Now that you have the government’s blessing, it’s time to work on a hiring strategy.

Define Roles

When making your first official hires, it’s better to go with clearly defined roles. That means taking stock of the tasks that you need a hand with and creating a position in support of those needs. Are you going to be working in the kitchen or working directly with your customers? The answer to this question will help you to determine what type of skill set you are looking for in your first employee(s).

Mind you, a little flexibility doesn’t hurt and helping employees spread their wings can help you nurture your food truck talent.

Food Truck Business Culture

Another important factor to consider before making your first hire is your food truck’s culture.

What values, traditions and practices do you want to shape your company? Once you’ve figured out what kind of workplace and culture you want, the better your chances of finding someone who shares that vision.

Once you’ve determined what defines you as a workplace, look for hires that fit the bill. If your employees share your vision, they’re likelier to excel in their jobs and all stick around long enough to help you succeed.

 

 

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tip of the day

Opening a food truck requires a lot of work and preparation. As a part of the preparation, you must become familiar with and adhere to the local laws that govern the mobile food industry. Failure to do so could result in your mobile business failing inspection and potentially being shut down. Since this is never a small business owners desired goal, you will want to make sure you understand the laws and ensure that your food truck follows them.

If you are opting to build your truck business from scratch rather than purchase an existing truck, you will first have to familiarize yourself with parking and zoning laws. In each city and town there are specific zones set up that separate where a particular business can operate. Before you purchase your truck, it is important that you contact the city parking and zoning departments to ensure that the area you are interested in operating in will allow your vehicle to set up shop. You will be best served to make sure you know any vehicle size limitations as well as the amount of time a food truck can remain parked in one location before being required to move.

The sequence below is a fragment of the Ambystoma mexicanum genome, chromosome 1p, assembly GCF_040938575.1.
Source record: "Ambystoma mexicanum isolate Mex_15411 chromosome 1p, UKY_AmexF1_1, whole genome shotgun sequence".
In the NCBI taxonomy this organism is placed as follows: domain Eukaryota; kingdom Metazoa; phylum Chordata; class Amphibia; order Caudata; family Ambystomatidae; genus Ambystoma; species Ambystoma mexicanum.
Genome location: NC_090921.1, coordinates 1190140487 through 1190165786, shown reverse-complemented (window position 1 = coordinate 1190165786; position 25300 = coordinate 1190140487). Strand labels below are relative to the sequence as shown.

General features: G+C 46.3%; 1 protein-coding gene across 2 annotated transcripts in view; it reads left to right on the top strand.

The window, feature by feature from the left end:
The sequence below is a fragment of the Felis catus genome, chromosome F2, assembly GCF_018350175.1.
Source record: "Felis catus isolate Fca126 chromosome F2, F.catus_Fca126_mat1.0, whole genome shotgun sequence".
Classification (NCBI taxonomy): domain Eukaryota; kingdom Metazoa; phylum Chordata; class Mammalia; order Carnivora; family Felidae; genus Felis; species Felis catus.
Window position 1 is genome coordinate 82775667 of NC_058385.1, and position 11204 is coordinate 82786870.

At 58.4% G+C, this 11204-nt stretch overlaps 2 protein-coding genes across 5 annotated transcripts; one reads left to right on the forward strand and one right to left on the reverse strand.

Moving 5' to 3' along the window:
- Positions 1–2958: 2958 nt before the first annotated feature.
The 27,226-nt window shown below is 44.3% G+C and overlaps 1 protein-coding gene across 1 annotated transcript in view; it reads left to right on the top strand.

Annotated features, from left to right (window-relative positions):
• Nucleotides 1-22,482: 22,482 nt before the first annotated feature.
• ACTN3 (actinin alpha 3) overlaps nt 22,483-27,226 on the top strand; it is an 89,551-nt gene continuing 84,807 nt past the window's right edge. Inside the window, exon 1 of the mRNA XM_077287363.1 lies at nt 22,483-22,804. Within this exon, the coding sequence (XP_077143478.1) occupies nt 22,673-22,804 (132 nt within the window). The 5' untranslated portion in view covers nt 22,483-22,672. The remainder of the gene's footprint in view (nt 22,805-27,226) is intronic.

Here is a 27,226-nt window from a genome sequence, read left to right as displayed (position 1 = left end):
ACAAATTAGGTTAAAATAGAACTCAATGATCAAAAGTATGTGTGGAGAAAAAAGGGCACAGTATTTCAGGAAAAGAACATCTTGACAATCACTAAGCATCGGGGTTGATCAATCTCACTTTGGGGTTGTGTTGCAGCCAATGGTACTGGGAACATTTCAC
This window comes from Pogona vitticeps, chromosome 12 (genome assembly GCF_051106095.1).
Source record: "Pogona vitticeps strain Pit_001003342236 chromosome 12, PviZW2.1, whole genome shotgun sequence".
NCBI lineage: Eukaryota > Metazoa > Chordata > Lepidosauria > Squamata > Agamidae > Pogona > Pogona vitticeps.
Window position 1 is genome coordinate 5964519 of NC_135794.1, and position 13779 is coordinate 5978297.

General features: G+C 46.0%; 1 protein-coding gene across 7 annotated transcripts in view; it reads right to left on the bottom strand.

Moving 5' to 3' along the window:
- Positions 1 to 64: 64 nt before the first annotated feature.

The most important laws that you will need to understand for your food truck are those that center on the Food Code. The Food Code was established by the FDA as a guideline for local and state governments as a way to regulate the mobile food industry and protect the health and safety of consumers, residents and employees.

Though it is used as a guideline, the Food Code is not a requirement of the state and local government. Each will have their own version specific to that area. In most areas, the Department of Health will be in charge of establishing and enforcing the local Food and Health Codes. It is important that you contact the Department of Health in the beginning of your planning stages of your business to ensure that everything is done according to the local laws.

Given its name and the fact that it was established by the FDA, the Food Code can often be mistaken for regulations that only govern food. This is not accurate as the Department of Health in your local area will have laws and regulations set up that cover virtually anything related to health, food and safety in a food service business. Some things that these laws will cover include:

  • Preparation, handling, storage and display of any food products that your mobile business plans to offer.
  • The health, cleanliness and hygiene of the personnel that work in your business.
  • All aspects of the equipment and utensils that are being used including what material they are manufactered of, the installation, and even how they are stored.